– May soybean meal down $6.20 at $331.90/short ton
– May 2024 wheat down $.04 at $5.42
– July 2024 wheat down $.02 at $5.57
– May WTI Crude Oil up $4.46 at $81.60/barrel

Weekly Highlights

  • Initial jobless claims last week of 209,000 were down from expectations of 218,000 and 210,000 the week prior.
  • The Producer Price Index jumped 0.6% in February- the largest monthly gain since last August. This was above expectations of 0.3% rise in PPI.
  • Weekly CTFC data showed that open interest in Chicago Futures and Options was up across the board for the second consecutive week. Chicago Wheats (1.7%), corn (2.4%) and beans (2.6%).
  • Managed money traders increased their net short of Chicago Wheats 7,992 contracts while also decreasing their large net short of Chicago Corn 40,867 contracts and Chicago soybeans 16,862 contracts. Net gains for corn and soybean oil were much larger than expected by daily trade estimate, with soybeans close, while Chicago wheat more negative than expected.
  • US Crude oil stocks decreased for the first time in seven weeks- falling just slightly by 65 million gallons. Gasoline stocks fell much further- down 238 million gallons to extend the tightening to six consecutive weeks. Distillate fuel stocks were up just slightly by 37 million gallons. Gasoline demand was flat on the week after being up 6% week prior.
  • Ethanol production pulled back to 301 million gallons produced on the week- down 10 million gallons. It was also the lowest volume in 2 ½ months. It is expected 101.4 million bushels of corn were used in the process. With flat gasoline consumption and slightly lower ethanol production- ethanol stocks pulled back just slightly.
  • The National Oilseed Processors Association reported their members crushed 186.2 million bushels of soybeans in February, a new monthly record for February and above the most bullish pre-report estimate. Soybean oil use in February of 2,027 million pounds was also a new record for the month.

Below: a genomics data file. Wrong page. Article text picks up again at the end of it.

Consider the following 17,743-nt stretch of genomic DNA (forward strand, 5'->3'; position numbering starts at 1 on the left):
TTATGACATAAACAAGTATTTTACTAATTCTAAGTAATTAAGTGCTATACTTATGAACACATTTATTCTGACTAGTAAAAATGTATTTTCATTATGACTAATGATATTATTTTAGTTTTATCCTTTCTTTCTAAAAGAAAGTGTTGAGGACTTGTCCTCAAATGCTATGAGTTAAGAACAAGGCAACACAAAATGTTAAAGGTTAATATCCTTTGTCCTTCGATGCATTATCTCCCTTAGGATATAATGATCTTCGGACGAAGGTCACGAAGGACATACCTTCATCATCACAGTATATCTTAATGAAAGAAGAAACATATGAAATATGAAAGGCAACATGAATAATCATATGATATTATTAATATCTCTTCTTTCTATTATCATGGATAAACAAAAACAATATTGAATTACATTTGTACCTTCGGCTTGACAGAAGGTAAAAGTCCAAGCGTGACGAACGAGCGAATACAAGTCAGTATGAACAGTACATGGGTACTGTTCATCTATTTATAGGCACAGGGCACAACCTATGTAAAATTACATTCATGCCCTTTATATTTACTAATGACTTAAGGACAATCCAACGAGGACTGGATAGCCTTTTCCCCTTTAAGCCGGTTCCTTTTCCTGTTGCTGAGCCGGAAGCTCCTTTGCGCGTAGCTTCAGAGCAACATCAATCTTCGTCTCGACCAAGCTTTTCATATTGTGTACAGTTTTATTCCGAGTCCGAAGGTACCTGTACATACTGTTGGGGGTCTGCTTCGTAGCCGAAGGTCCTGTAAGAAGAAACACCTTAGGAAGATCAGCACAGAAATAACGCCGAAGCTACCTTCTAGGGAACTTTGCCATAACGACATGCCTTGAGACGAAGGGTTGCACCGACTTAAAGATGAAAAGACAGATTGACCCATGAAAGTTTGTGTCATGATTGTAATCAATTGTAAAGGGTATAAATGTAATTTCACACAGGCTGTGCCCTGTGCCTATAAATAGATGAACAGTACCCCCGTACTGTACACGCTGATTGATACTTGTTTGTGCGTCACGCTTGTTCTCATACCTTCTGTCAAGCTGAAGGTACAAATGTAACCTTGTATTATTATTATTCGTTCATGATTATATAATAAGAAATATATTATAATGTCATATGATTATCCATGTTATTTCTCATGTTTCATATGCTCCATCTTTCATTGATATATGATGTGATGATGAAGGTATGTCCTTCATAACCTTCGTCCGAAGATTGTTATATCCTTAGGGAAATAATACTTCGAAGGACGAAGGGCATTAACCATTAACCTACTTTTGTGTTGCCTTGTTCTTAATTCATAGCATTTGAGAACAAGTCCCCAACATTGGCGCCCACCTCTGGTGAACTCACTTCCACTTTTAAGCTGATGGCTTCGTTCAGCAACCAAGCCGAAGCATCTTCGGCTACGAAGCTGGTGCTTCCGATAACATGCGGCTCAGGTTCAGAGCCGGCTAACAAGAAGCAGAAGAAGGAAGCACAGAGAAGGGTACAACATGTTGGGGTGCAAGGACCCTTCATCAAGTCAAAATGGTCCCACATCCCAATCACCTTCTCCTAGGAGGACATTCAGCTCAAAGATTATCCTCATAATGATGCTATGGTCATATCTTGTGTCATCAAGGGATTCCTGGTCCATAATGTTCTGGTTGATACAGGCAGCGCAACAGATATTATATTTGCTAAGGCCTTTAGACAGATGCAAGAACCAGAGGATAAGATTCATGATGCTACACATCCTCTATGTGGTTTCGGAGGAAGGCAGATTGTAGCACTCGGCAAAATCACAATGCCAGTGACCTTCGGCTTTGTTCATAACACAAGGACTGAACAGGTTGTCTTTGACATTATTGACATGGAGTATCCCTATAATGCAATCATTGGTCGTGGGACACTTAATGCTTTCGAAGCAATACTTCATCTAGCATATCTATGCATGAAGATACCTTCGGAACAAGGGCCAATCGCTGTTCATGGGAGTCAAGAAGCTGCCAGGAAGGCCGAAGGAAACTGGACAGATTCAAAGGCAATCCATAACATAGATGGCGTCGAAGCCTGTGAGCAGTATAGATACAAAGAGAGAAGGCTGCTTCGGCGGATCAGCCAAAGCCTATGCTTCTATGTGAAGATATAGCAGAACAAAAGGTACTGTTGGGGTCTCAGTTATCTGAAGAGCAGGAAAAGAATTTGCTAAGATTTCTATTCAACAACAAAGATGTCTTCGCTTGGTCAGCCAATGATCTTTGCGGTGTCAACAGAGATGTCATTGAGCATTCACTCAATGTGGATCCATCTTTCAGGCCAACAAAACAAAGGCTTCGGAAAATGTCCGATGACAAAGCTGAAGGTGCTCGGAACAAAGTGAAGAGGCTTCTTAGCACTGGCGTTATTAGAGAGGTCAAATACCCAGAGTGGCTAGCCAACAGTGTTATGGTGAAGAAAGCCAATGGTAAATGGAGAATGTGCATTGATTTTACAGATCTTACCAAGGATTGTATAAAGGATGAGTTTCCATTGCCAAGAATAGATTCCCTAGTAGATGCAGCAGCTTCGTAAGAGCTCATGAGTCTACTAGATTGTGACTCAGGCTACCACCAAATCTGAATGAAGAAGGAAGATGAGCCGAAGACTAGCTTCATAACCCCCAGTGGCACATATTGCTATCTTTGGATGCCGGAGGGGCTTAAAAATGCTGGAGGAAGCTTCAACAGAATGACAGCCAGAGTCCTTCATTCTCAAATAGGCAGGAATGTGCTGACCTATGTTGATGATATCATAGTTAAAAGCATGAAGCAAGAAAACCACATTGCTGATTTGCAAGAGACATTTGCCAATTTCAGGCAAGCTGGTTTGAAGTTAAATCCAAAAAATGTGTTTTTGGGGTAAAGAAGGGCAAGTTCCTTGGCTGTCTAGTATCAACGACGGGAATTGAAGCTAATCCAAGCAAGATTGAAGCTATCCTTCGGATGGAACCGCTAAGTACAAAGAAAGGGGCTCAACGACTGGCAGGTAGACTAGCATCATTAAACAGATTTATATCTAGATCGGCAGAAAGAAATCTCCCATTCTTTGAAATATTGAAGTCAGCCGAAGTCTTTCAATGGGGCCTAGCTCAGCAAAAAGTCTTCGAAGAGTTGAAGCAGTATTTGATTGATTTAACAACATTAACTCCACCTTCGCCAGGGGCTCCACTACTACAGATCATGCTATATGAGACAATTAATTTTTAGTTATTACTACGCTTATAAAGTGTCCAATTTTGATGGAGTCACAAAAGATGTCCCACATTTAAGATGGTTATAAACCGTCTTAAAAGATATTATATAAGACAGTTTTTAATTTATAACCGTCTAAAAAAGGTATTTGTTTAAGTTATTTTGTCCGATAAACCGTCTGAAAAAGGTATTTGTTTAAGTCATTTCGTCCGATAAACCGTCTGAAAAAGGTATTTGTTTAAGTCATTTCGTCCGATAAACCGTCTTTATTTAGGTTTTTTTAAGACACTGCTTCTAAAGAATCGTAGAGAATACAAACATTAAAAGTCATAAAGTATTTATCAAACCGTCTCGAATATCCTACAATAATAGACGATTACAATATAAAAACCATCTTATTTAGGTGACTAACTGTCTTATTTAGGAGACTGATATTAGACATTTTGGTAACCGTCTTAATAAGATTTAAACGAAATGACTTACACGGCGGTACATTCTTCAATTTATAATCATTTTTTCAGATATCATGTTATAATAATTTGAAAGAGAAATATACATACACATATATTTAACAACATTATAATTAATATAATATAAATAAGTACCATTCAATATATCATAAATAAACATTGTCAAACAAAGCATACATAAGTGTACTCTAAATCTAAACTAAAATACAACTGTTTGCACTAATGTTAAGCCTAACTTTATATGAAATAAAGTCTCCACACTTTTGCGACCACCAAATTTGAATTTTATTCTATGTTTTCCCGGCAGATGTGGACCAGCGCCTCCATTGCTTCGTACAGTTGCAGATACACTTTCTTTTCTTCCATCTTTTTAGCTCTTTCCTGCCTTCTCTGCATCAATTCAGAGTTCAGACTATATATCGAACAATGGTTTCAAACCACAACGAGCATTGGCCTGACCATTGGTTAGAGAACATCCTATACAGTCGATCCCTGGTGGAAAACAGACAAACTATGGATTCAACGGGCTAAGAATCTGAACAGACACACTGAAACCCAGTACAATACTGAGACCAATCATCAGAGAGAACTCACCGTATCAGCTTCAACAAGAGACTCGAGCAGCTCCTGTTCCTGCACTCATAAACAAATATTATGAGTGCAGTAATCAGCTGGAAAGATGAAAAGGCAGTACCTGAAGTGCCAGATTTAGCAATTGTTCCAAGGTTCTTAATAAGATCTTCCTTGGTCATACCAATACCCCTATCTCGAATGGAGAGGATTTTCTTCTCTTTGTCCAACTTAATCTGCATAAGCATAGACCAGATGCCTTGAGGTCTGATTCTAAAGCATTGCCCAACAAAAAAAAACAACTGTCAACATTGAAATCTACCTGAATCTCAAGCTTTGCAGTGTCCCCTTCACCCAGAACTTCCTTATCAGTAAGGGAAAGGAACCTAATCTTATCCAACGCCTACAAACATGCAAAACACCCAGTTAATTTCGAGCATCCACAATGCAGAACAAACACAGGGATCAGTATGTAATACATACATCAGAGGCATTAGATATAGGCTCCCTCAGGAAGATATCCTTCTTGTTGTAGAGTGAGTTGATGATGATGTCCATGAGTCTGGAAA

• US export sales last week were all within expectations but showed weekly increases for corn and soybean meal with weekly decreases for soybeans, soybean oil, grain sorghum, and wheats. Corn was on the higher end of expectations with soybeans on the lower end.
  • Weekly US grain and oilseed export inspections were mixed last week. Everything was within expectations but corn was on the high side of expectations while wheats were on the low side.
  • USDA reported a two-point increase in Kansas winter wheat ratings this week, to 55% good/excellent, TX up 2% to 46% good to excellent; OK ratings feel four points to 61% good to excellent while CO rose 9% to 65% good to excellent.

Weekly Commodity Market Update

Brownfield’s Weekly Commodity update featuring former OSU Extension Ag Economist Ben Brown.

This Week’s Topics:

  • Market recap
  • Corn, soybean production estimates drop
  • Chinese soybean stock changes
  • Wheat exports
  • Record soybean crush
  • Reports to watch

Market recap (Changes on week as of Monday’s close):

  • December 2023 corn up $.02 at $4.90
  • December 2024 corn up $.01 at $5.17
  • November 2023 soybeans up $.22 at $12.86
  • November 2024 soybeans up $.05 at $12.55
  • December soybean oil up 2.97 cents at 55.90 cents/lb
  • December soybean meal up at $390.20/short ton
  • December 2023 wheat up $.05 at $5.77
  • July 2024 wheat down $.06 at $6.34
  • November WTI Crude Oil up $1.10 at $85.70/barrel

Weekly Highlights